I am a big fan of cars but what I like most is the challenge of the races, no matter if I’m racing racing cars, boats or bikes! I think the love for the technique of the “racing object” and pushing them to the limit is what I really got from my family.

Your father was competing in Formula 1 shortly before you were born and again when you were a toddler. What stories did he tell you of his time racing?

My dad is one of the best racing storytellers ever. He wrote already one book full of stories (Cavallo Pazzo) but he could write other five!

One of my favorite stories is he’d just finished his first practice sessions at the 1978 United States Grand Prix at Watkins Glen and finished fifth-fastest in the Surtees, having replaced Vittorio Brambilla after the terrible start-line pile-up at Monza which killed Ronnie Peterson. He was one of the youngest of the field – and damn fast, very proud of himself. He was in the bar of the hotel and beside him was Alan Jones (who’d finished top-three), predictably drinking a beer.

“Hey Beppe! You were very fast today, many compliments!” AJ said to him.

My father replied: “I didn’t have the right tyres today, otherwise I could kick your ass too!”

No matter who you are my father will always tell you what he is thinking…

He was part of old-school F1, and even though his career was brief he has so many good memories of the paddock. It was a totally different environment, very open and there were many friendships between almost all the drivers. It was a big family also during the holidays: I remember Bruno Giacomelli and Gilles Villeneuve in Monte-Carlo boat-racing for a beer with my father from the port of Saint-Ttropez. Everything was fun and there weren’t the kind of big compromises you see today.

Was it destiny that you would follow in your father’s footsteps and pursue your own career in racing?

Not really, I spent most of my childhood in a college and with my mother. During that period nobody was forcing me or convincing me to race, I just had the “need for speed” call! I was escaping from the college just to go with my cousin, testing my kart every single time had the chance. I was very focused to be a professional driver.

You raced in karts as a child. What was the support of your family during the formative years of your racing career?

Honestly my dad didn’t really support me and I had to find my own sponsors at the age of 14. My father was very fair from the beginning: if you win it means you are fast, thats it!

There’s no secret formula for success and I really didn’t have much of a budget to go racing. I did my best to stay on track as much as I could.

It was a tough childhood, but today I have a clear appreciation on what to do or not to do to be successful in competitive racing.

Aside from your father, who were your first motorsport heroes? What was significant about their achievements or character that you admired?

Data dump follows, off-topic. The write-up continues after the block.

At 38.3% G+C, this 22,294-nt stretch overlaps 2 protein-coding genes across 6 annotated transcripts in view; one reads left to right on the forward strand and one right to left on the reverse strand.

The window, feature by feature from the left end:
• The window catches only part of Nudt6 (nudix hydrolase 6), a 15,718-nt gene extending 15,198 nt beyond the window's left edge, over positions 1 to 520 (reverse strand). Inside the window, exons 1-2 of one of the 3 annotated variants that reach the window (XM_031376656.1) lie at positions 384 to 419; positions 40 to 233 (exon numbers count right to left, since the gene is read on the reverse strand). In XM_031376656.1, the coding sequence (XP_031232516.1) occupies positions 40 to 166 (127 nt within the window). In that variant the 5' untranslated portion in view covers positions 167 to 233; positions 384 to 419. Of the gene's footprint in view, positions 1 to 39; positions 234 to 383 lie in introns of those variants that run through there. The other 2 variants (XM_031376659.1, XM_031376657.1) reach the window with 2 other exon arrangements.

It’s funny because the first poster I’ve stick on my room wall was: Marco Lucchinelli! Then I had many friends of my father – he introduced me to the mighty James Hunt and his unique view of racing. If I have to nominate a real superhero, it would be John Surtees.

An iconic driver must be good enough to compete in all sort of competitions, like the French comic book hero Michael Vaillante: he was good with sprint races, endurance races, rallies, hillclimbs, bikes and powerboating.

I like the idea that a racing driver has different skills from other people, but when you are able to win in different racing specialities you enter that “superpower club”. Graham Hill, Romain Dumas, Sébastian Loeb, Fernando Alonso (just to name some) are part of that group – it is nice to see how much effort they put in all the disciplines they competed.

What key lessons have helped you move up the motorsport ladder?

The team is the key. You have to find the right team.

I realised it late in my career: an average team gives you average scores. A team is like a family and you have to understand that the driver/rider is nothing without a great team supporting them. It’s so important to understand that before you approach any race or championship.

You’ve competed in a variety of disciplines and racing series, from open wheelers, GT racing, touring cars and even NASCAR. What skills has this broad range of experience given you and what racing car have you most enjoyed driving?

I’ve competed in so many different categories – some of them because they were the only means to compete given my budget was very low. The desire for competition was so strong that no matter what I was racing I jumped in and gave it all I could. This was not the right mentality for success but I learned a lot from that period.

I think the F3000 championship [in 2006] was the real deal, I enjoyed every metre I raced with it!

You’ve also enjoyed significant success in powerboat racing. How did you apply the skills from circuit racing to offshore racing, given the two disciplines appear outwardly very different?